“In considering the challenge here, the most important thing is the interests of children in the child-welfare system. These children deserve placements based upon their best interests, which is the statutory and constitutional standard. That standard cannot be modified by the religious or ideological interests of those who are serving the state by licensing foster and adoptive parents. These best-interest placements include gay and lesbian parents, who have been found to be no different from and as capable as any other good parents.”
The United States Conference of Catholic Bishops, in its 2003 document Between Man and Woman: Questions and Answers About Marriage and Same-Sex Unions, stated: “The marital union also provides the best conditions for raising children: namely, the stable, loving relationship of a mother and father present only in marriage. The state rightly recognizes this relationship as a public institution in its laws because the relationship makes a unique and essential contribution to the common good.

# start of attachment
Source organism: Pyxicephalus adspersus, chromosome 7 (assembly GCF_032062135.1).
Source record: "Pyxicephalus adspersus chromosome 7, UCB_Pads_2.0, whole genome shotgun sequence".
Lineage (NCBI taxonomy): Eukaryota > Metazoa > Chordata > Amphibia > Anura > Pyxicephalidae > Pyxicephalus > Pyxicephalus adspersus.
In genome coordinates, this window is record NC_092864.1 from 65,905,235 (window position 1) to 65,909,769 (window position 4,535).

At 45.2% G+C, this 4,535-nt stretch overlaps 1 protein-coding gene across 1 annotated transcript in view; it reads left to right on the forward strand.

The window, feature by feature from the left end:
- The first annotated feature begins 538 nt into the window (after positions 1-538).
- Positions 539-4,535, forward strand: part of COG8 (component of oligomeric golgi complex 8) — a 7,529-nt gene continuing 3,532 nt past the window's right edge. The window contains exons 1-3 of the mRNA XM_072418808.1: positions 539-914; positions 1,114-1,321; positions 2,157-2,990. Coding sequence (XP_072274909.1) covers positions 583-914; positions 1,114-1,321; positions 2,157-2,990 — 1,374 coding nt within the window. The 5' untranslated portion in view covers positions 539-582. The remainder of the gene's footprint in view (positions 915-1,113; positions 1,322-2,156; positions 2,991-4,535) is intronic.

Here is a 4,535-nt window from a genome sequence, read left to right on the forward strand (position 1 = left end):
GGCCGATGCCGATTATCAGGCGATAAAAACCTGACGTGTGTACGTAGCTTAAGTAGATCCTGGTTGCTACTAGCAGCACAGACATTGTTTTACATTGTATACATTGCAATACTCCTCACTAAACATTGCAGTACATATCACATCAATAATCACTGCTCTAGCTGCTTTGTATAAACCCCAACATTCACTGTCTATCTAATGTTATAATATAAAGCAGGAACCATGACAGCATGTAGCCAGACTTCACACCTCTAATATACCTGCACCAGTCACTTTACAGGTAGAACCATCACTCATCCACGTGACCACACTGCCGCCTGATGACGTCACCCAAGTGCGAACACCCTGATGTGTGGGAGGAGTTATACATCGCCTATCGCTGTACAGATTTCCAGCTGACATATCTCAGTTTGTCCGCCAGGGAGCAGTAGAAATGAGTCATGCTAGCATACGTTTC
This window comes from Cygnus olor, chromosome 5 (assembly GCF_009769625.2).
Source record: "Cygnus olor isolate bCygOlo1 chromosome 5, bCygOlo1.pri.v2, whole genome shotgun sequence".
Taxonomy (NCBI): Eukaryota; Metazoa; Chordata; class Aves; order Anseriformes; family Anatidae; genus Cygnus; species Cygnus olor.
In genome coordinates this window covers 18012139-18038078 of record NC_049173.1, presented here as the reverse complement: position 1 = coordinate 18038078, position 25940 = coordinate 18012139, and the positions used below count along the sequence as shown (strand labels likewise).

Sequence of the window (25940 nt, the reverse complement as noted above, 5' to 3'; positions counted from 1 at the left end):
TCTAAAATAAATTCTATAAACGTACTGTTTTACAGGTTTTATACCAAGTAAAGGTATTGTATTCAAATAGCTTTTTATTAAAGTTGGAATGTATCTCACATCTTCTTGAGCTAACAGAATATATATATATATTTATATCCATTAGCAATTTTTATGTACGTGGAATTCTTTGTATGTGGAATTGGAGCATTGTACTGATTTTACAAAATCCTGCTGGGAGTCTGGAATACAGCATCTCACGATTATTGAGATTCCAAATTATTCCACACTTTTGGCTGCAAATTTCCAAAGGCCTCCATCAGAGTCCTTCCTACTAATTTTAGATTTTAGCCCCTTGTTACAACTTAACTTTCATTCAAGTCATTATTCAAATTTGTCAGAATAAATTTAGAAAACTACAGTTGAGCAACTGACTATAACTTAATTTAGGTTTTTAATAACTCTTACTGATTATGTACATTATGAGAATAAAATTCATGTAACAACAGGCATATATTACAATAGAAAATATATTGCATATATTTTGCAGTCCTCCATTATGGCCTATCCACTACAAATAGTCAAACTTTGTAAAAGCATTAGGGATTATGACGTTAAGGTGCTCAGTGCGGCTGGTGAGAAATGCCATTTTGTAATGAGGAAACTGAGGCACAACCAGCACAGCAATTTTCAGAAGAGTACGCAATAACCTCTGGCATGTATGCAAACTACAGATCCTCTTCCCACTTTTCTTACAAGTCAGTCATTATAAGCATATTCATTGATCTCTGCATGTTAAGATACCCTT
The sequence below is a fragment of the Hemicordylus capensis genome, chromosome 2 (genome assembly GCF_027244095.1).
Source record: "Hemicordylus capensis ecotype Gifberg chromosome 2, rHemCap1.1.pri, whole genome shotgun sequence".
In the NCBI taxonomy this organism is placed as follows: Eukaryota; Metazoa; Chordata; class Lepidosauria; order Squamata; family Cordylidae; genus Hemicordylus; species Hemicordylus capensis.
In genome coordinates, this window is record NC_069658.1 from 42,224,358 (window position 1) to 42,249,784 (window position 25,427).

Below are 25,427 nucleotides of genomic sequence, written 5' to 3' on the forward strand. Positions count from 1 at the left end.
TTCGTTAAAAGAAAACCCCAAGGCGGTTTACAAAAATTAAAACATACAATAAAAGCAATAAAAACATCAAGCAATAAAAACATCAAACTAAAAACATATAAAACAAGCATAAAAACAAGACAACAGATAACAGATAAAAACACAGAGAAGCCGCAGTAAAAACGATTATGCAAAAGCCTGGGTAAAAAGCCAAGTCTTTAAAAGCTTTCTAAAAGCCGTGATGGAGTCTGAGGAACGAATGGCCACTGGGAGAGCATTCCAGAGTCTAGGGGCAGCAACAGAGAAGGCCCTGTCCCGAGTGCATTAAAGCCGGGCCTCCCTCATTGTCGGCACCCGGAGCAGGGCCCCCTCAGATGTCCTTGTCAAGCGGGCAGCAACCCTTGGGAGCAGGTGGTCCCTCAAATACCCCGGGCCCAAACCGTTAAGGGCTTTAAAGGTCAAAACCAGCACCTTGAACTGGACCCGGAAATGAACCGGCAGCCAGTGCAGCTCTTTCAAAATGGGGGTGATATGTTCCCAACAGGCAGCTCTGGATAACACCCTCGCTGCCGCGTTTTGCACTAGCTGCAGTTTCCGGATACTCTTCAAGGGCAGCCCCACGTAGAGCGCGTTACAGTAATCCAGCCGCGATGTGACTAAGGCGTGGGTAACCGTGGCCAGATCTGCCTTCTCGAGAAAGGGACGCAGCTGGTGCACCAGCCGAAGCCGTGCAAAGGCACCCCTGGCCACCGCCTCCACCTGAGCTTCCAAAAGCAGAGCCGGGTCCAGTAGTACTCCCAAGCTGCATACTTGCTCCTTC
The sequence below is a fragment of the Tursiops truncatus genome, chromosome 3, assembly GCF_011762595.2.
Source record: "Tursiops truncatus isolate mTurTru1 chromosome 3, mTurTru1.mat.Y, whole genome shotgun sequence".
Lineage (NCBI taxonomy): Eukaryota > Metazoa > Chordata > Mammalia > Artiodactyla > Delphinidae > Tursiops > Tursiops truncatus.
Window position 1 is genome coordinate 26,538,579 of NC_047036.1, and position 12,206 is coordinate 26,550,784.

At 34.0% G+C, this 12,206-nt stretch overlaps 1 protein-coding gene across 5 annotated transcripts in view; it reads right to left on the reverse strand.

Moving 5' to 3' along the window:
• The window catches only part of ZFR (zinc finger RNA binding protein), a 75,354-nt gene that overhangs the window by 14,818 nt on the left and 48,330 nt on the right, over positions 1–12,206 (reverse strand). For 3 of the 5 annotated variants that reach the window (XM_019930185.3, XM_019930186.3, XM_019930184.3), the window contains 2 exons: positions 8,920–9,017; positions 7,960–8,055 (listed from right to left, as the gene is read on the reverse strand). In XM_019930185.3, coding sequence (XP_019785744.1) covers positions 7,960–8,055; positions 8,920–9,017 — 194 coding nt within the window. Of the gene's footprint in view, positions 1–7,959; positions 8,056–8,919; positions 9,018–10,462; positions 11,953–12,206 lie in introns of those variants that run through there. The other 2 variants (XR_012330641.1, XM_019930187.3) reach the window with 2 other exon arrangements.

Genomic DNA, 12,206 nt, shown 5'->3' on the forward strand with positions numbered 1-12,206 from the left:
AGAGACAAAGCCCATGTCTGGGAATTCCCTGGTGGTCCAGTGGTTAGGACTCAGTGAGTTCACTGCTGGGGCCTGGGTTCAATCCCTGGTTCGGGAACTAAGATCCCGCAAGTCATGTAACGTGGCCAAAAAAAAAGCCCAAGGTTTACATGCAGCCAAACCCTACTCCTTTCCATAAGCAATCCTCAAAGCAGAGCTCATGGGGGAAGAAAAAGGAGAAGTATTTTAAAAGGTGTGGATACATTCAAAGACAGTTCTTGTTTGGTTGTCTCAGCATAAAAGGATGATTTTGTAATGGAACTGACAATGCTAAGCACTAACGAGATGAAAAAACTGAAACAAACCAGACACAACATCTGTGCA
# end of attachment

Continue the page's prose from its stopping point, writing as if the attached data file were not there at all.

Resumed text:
But Yohnka said, “Professional child-welfare standards require the best-interest standard and consider the refusal to place children in good homes based on the sexual orientation of the parents to be a violation of the best-interest standard. The Constitution and Illinois law also mandate a best-interest standard and prohibit discrimination against gay and lesbian foster parents. Therefore, DCFS [the Department of Child and Family Services] is prohibited from contracting with a private agency which violates these lawful obligations which the state has to the children and to the foster parents.”